The evidence at the second hearing not only demonstrated the failure of the FHWA to fulfill its own obligations under NEPA, but also reinforced the evidence presented at the first hearing to the effect that the FHWA and the New York State DOT colluded in a successful effort to persuade the Corps of Engineers to refrain from issuing an environmental impact statement in connection with the landfill application.

 Since the FHWA has failed to comply with NEPA, the FHWA must be enjoined against making any further payments for, or taking any further steps toward, the construction of Westway, except as specifically approved by the court. The matter must be remanded to the FHWA for further proceedings in compliance with the law.

 Findings of Fact

 Agencies Involved

 The principal responsibility within the FHWA for the Westway project rests with that agency's New York Division. The Division Administrator is Victor Taylor. The FHA official directly responsible for the Westway project is Graham Bailey, who carries the title of Area Engineer. Both Taylor and Bailey testified at the second hearing. Another witness from the FHWA at the second hearing was Fred Bank, an ecologist based in Washington.

 The FHWA has worked closely on Westway with the New York State DOT, headed by William Hennessy, the Commissioner. Commencing in 1972 an administrative entity known as the "West Side Highway Project" was formed under the jurisdiction of the New York State DOT. This entity will be referred to hereafter as "the Project" or "the Westway Project." The Project was made up almost entirely of outside consulting firms. The chief of these firms was Systems Design Concept, Inc. ("Sydec"). Lowell K. Bridwell, the principal of Sydec, was the Executive Director of the Project from 1972 until 1981, when he resigned to take an official post with the State of Maryland. In 1981, the FHWA requested that the administration of the Westway project be placed in the hands of state employees. Consequently, a state employee, Michael Cuddy, became Project Director in March of that year, succeeding Bridwell. Sydec and other outside consulting firms continue to be employed for various purposes. Bridwell and Cuddy testified at the second hearing.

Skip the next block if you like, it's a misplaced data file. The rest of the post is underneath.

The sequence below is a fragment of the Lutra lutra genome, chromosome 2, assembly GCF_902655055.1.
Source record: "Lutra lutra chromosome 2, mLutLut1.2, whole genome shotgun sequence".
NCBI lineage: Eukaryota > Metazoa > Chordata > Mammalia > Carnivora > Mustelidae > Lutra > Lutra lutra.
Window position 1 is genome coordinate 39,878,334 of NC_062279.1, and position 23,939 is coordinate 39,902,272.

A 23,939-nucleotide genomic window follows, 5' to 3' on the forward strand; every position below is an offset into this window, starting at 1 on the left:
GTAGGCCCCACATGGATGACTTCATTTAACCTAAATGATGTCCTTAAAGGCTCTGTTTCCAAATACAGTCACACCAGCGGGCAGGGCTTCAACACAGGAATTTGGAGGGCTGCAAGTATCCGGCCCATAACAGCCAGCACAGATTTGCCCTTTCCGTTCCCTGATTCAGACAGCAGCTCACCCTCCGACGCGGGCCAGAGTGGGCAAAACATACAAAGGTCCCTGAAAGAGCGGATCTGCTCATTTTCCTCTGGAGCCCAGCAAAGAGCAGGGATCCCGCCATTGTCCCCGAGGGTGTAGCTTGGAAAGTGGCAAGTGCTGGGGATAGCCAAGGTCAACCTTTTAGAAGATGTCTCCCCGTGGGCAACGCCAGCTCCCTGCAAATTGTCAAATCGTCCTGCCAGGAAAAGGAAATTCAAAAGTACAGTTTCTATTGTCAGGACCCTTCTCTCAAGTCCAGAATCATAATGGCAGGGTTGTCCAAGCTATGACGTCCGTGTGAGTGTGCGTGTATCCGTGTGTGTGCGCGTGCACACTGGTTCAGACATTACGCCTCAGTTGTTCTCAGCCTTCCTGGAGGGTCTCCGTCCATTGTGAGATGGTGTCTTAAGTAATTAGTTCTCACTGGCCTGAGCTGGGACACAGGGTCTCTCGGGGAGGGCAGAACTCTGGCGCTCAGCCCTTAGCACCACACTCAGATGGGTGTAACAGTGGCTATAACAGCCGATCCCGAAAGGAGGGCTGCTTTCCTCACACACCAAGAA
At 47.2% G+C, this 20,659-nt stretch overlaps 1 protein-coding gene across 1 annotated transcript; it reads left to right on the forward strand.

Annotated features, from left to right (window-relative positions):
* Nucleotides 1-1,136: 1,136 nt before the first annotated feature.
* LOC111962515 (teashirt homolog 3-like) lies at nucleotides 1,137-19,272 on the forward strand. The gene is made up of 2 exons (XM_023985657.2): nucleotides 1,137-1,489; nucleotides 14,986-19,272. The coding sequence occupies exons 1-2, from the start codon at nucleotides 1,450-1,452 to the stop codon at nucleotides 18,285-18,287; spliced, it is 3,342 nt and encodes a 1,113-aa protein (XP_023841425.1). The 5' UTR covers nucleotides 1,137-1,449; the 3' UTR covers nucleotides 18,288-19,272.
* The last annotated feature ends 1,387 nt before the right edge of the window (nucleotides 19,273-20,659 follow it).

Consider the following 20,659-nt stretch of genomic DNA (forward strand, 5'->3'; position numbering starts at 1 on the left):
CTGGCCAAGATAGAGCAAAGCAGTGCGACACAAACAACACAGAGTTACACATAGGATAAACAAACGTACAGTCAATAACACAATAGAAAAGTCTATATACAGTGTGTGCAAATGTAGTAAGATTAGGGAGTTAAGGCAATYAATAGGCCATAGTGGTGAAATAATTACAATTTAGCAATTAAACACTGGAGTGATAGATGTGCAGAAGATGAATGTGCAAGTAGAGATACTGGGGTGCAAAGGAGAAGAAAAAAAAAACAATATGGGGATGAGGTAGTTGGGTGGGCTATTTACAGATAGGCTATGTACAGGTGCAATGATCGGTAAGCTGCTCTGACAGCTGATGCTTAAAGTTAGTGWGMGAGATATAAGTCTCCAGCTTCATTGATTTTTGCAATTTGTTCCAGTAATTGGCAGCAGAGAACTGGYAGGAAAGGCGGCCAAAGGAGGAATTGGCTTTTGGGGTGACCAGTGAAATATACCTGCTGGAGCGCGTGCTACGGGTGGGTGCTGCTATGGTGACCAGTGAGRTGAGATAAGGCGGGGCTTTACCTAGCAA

Under the provisions of NEPA, where the federal action involves a grant of funds to a state, the necessary environmental impact statement may be prepared by a state agency, so long as the responsible federal official ensures that the scope, objectivity and content of the statement are proper. 42 U.S.C. § 4332(2)(D).

 The January 1977 EIS was signed by both the FHWA and the New York State DOT. The actual drafting was done by Sydec, which had, among its various responsibilities, the duty to handle compliance with the environmental laws.

 Sydec also had the principal responsibility for dealing with the application to the Corps of Engineers for the landfill permit. An employee of Sydec by the name of Joan Walter was heavily involved in the matter of the landfill application to the Corps from the time it was filed in April 1977, and was also involved thereafter in all aspects of the aquatic impact question relating to Westway. Walter testified at the second hearing.

 The January 1977 EIS